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  • six minutes from BBC Learning English.

  • Hello, Welcome to six minute grammar with me, Neil Me Sophie.

  • Hello.

  • Today's program is all about questions.

  • Yes, we'll take a look at different types of Yes, no questions.

  • We'll hear lots of W H questions.

  • Andi will be using the questions to get to know each other a little bit better.

  • So if you want a reminder of English question forms or if you're studying them for the first time, keep listening and join in with the task will be giving you later on.

  • Let's get started in English.

  • There are two basic question types.

  • Yes, no questions on W H questions.

  • And here's Finn with our first.

  • Yes, no question.

  • Can you speak English?

  • Can you speak English?

  • Yes, I can.

  • Thank you, Finn.

  • That's a useful first question.

  • Yes, and it's made with the auxiliary verb can plus the subject.

  • You onda verb.

  • Speak.

  • Can you speak?

  • Can you speak English, Neil?

  • Yes, I can.

  • Another question, please, Finn.

  • Okay.

  • Do you work every day?

  • Do you work every day?

  • Auxiliary Do subject.

  • You verb work.

  • Do you work every day, Neil?

  • I don't know.

  • I don't work at weekends.

  • Finn.

  • Do you have any brothers or sisters?

  • Auxiliary.

  • Do subject.

  • You verb have Neil.

  • Do you have any brothers or sisters?

  • Yes, I do.

  • I've got one sister now.

  • Another way to make Yes.

  • No questions is with the verb to be plus a subject.

  • Let's demonstrate.

  • Sophie, Are you married?

  • No, Neil, I'm not.

  • Is your boss married?

  • My boss?

  • Ah, no, he isn't.

  • Um were you in the office yesterday?

  • Yes.

  • Sadly, I was in the office yesterday, BBC learning english dot com.

  • And we're talking about question forms now.

  • The second main type of question in English starts with either What?

  • Where?

  • When?

  • Which why?

  • Who or the odd one out?

  • How so?

  • Let's try making a question with where we add an auxiliary.

  • Such as do then we can add a subject plus verb.

  • For example.

  • Neil, where do you live?

  • Where do you live?

  • I live in South London.

  • Where do you live?

  • Sophie?

  • I live in North London.

  • Now let's change the question.

  • Word and the verb.

  • Which languages do you speak?

  • And here we add a noun to which Which languages do you speak?

  • Just English.

  • Andi with a different auxiliary.

  • Which languages.

  • Can you speak?

  • We can add Now comes to some of the other question words.

  • What time do you start work?

  • About nine o'clock in the morning.

  • Andi, if we ask, what time is it?

  • We're making a W H question with the verb to be, I can ask.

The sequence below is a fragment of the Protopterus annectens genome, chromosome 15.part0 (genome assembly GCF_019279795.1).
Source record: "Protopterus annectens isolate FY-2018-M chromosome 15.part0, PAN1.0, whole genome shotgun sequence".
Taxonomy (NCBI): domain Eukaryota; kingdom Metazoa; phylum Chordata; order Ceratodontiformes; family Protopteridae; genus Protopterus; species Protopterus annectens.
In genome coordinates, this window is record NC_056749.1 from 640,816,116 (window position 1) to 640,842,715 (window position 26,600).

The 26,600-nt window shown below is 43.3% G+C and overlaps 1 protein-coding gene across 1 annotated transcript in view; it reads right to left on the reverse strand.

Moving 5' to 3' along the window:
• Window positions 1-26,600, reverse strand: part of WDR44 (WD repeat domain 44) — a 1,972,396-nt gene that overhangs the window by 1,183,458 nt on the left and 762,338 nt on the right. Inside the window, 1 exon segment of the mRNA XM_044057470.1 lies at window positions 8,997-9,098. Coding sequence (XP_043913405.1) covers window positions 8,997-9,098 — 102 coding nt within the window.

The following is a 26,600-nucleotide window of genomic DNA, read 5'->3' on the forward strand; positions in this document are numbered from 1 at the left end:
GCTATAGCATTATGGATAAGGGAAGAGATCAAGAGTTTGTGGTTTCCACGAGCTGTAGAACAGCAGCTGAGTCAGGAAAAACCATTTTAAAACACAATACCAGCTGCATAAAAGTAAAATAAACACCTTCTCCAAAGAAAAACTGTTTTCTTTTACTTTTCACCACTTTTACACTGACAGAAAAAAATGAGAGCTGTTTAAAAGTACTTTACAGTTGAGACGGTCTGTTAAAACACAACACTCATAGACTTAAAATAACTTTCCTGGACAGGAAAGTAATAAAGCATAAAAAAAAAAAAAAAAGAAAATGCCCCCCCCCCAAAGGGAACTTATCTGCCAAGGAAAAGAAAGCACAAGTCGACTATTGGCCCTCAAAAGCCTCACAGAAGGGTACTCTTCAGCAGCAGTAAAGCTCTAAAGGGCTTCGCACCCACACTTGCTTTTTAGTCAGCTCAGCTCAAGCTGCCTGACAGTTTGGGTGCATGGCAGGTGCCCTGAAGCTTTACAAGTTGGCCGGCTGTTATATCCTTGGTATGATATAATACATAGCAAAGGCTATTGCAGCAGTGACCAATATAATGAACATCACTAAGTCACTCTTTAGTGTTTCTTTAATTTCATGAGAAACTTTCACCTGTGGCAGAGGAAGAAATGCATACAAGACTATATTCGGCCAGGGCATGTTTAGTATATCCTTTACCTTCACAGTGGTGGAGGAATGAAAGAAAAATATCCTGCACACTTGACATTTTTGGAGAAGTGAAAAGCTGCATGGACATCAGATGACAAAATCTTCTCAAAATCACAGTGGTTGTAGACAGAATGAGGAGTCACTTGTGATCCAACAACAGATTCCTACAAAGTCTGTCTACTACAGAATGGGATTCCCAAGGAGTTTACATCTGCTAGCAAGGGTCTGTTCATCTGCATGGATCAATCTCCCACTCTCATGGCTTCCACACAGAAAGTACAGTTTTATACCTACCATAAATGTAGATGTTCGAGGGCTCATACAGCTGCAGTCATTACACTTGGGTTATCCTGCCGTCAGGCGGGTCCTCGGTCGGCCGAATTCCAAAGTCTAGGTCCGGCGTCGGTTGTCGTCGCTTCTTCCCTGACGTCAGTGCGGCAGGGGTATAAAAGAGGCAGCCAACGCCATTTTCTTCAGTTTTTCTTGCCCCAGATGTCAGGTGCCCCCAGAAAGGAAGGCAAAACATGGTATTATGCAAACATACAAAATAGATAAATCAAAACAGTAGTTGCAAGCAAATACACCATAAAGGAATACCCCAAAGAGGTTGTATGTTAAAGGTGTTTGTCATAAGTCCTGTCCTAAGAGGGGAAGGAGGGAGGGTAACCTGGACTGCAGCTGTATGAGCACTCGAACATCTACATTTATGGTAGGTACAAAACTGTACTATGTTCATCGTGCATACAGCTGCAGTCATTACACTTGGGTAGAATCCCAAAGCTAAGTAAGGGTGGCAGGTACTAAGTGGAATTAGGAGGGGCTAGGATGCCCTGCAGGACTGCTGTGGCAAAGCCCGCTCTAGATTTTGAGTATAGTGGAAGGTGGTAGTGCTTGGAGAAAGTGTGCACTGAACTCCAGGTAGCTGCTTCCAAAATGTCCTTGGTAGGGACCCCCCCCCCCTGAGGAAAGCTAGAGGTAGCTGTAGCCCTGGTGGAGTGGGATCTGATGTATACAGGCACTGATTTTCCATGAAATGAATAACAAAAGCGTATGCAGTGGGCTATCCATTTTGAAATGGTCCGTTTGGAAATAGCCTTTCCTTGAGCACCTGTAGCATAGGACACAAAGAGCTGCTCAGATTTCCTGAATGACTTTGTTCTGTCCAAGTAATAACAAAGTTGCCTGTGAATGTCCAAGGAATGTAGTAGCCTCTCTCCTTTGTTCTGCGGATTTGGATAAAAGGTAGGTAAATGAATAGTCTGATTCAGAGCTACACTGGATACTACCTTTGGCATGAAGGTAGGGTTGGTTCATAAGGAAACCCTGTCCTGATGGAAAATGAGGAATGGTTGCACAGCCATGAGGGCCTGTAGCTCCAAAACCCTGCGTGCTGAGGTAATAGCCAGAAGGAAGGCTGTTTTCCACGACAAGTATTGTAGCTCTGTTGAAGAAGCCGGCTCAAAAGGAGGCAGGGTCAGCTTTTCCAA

• Where were you born?

  • I was born in England.

  • When's your birthday?

  • It's in September.

  • What is your work address?

  • It's W one.

  • A lots of useful questions with to be there now for a very personal question with two B s.

  • Sophie, How old are you?

  • You should never ask a woman her age on DFO questions with how we're usually add an extra word.

  • Ask about age.

  • It's how old for price.

  • It's how much for size we ask.

  • How big And for height?

  • It's how tall.

  • How tall are you, Neil?

  • Oh, I'm ah, about 180 centimeters.

  • And of course you can't answer a wh question with yes or no.

  • How tall are you, Sophie?

  • I think we're actually the same height.

  • Let me see.

  • Going back to back?

  • Uh, no, I'm taller.

  • Is it time for a practice task, Sophie?

  • Yes, it is.

  • joining at home if you like.

  • I'm going to give you a topic to ask me about.

  • And you have to make one.

  • Yes, no question.

  • And one W h question and Neil will give us some possible answers.

  • Is the first topic.

  • Ask me about my age.

  • OK, so you could ask How old are you?

  • When were you born?

  • Now ask me about my home.

  • Do you live with your family?

  • What's your address now?

  • Ask me about my work.

  • Do you work near here?

  • How much do you earn?

  • Thanks, Neil.

  • And well done to you at home if you joined him with the task.

  • So that's a look at some basic question types we can use when we're getting to know people we had, Yes, no questions.

  • And we looked at questions starting with W h words, and we found out some interesting information about each other.

  • I didn't know how tall you were, Sophie.

  • It's quite incredible, really.

  • And there's lots more about question forms on our website at BBC learning english dot com, join us again for more six minute grammar.

six minutes from BBC Learning English.

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A1 初級

質問をする - 6分間の文法 (Asking Questions - 6 Minute Grammar)

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    林宜悉 に公開 2021 年 01 月 14 日
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